Sande plywood is made from sande wood, a tropical hardwood. It is prized for its affordability, durability, and ease of use. Sande finds use in furniture making, cabinetry, flooring, decorative paneling, and even boat building. It is cost-effective and it avoids warping when exposed to high moisture levels.
How is it Made?
Manufacturers construct sande plywood by binding layers of thin veneers together using adhesives like phenolic resin. They start by peeling sande logs into veneers, before layering them and pressing them together under heat. This creates sturdy sheets of plywood suitable for a wide range of applications in construction and woodworking.
Furniture makers and cabinet builders harness its strength to craft enduring pieces capable of withstanding daily wear and tear. In flooring, it creates a solid foundation. boat construction also relies on its adaptability and durability due to its high tolerance for moisture and humidity.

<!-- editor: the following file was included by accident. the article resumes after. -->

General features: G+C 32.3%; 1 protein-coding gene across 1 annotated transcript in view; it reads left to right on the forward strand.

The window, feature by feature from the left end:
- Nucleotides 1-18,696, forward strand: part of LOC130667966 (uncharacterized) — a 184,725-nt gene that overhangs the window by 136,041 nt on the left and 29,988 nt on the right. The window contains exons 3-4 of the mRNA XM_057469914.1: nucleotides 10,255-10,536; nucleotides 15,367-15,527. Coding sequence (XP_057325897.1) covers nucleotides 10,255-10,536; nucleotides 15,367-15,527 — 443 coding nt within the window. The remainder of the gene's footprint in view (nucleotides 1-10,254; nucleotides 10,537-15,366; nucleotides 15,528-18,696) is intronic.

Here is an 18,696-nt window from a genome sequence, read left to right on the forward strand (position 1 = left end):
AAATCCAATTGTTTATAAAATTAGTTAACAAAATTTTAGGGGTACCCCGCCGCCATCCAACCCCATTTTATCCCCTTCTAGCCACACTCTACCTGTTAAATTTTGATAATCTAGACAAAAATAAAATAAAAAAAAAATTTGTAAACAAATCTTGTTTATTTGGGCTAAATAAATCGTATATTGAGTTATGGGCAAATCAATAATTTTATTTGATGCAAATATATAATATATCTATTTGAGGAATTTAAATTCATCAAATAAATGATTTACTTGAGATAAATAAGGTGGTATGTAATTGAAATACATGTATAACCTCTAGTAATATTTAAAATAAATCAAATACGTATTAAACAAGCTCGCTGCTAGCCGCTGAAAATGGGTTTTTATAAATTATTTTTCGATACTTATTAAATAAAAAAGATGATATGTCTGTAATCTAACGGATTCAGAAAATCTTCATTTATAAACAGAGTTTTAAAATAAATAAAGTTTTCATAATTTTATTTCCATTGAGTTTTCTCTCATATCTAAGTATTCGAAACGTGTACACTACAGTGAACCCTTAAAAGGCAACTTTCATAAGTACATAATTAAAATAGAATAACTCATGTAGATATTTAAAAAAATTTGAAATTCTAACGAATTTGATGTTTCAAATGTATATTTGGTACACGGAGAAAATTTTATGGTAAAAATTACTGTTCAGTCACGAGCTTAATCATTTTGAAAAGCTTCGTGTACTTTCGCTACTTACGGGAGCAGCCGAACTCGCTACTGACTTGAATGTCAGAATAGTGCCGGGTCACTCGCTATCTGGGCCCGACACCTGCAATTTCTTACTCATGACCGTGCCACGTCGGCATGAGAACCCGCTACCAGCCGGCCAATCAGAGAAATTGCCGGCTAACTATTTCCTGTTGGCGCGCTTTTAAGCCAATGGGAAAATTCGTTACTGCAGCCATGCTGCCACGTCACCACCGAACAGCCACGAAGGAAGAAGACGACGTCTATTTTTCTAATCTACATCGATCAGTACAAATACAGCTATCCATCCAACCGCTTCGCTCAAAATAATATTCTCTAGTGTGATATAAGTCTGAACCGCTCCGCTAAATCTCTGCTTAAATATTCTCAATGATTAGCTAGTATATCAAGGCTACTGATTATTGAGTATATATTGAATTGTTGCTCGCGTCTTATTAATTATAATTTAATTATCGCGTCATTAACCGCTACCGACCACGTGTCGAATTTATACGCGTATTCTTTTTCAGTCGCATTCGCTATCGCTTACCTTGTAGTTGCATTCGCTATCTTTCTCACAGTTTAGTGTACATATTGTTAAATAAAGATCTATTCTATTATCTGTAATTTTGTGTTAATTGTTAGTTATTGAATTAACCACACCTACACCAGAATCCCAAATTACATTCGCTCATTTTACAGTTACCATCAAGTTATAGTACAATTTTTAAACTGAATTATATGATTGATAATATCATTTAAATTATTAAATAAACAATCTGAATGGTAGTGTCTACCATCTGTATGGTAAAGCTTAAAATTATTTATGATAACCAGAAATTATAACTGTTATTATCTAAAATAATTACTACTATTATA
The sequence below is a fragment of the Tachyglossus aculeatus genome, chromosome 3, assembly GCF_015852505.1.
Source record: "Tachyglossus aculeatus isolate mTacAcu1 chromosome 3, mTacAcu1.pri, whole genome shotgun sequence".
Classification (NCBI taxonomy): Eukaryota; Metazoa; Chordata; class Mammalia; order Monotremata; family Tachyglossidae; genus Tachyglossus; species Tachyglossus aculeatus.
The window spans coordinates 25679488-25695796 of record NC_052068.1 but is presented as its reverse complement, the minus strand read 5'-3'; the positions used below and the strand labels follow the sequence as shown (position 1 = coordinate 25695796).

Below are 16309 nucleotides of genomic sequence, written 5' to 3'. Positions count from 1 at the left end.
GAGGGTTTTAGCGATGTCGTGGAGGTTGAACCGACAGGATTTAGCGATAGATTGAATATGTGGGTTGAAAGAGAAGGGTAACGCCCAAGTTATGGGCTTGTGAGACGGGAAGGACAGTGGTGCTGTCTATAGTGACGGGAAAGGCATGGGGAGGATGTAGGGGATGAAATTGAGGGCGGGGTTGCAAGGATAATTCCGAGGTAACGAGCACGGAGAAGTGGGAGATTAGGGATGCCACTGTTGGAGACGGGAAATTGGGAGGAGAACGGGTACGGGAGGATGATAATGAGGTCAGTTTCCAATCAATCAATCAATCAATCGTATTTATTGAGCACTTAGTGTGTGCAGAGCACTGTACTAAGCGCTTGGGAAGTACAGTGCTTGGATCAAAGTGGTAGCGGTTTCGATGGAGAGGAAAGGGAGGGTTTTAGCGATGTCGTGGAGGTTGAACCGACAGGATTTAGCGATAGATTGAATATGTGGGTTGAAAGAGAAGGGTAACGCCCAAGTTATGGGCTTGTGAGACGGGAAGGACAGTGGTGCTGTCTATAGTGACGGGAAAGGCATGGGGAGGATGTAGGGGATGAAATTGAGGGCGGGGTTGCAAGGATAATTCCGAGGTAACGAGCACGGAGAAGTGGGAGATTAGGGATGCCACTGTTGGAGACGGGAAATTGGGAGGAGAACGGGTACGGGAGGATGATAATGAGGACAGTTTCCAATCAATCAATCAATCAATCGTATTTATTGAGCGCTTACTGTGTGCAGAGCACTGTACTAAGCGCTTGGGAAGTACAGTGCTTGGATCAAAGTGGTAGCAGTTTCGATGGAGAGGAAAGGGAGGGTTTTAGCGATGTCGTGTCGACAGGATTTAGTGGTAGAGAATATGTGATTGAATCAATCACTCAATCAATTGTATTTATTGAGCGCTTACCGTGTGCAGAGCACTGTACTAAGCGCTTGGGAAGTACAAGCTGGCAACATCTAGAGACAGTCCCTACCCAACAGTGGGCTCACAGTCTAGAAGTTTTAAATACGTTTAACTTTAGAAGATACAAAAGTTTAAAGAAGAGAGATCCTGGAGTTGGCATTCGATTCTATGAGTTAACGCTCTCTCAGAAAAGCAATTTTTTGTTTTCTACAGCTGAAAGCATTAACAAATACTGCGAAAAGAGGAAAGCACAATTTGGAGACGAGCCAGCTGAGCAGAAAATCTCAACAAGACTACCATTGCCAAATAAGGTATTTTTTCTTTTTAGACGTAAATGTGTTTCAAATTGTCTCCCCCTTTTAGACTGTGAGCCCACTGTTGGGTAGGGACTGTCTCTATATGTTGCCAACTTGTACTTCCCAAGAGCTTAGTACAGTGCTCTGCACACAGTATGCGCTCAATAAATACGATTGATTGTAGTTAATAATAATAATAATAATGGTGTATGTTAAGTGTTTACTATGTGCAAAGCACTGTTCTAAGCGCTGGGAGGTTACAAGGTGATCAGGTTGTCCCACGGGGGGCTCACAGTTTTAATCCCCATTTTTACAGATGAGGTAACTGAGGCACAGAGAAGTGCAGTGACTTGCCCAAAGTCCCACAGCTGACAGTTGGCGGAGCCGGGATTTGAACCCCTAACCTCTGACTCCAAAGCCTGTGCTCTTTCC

Advantages of Sande Plywood
Sande plywood’s inherent durability ensures long-lasting performance, while its affordability makes it an economical option for various projects. It is aesthetically pleasing, with its smooth surface, and it works well with finishes and paints. Cutting and shaping is simple to do.
Disadvantages of Sande Plywood
While sande plywood does have moisture resistance, it isn’t invincible and requires correct sealing. For underwater uses, marine-grade plywood would be the best choice. It can be susceptible to insect damage from termites or wood beetles. Regular maintenance can help detect and address any signs of insect infestation early.
Tips for Sande Plywood
Use proper cutting and joinery to ensure precise cuts to avoid splintering or damaging the wood. To prevent the wood from warping and bowing, store the plywood flat and away from excessive moisture. When cleaning, use a mild, non-abrasive cleaner and a soft cloth to wipe down the surface gently.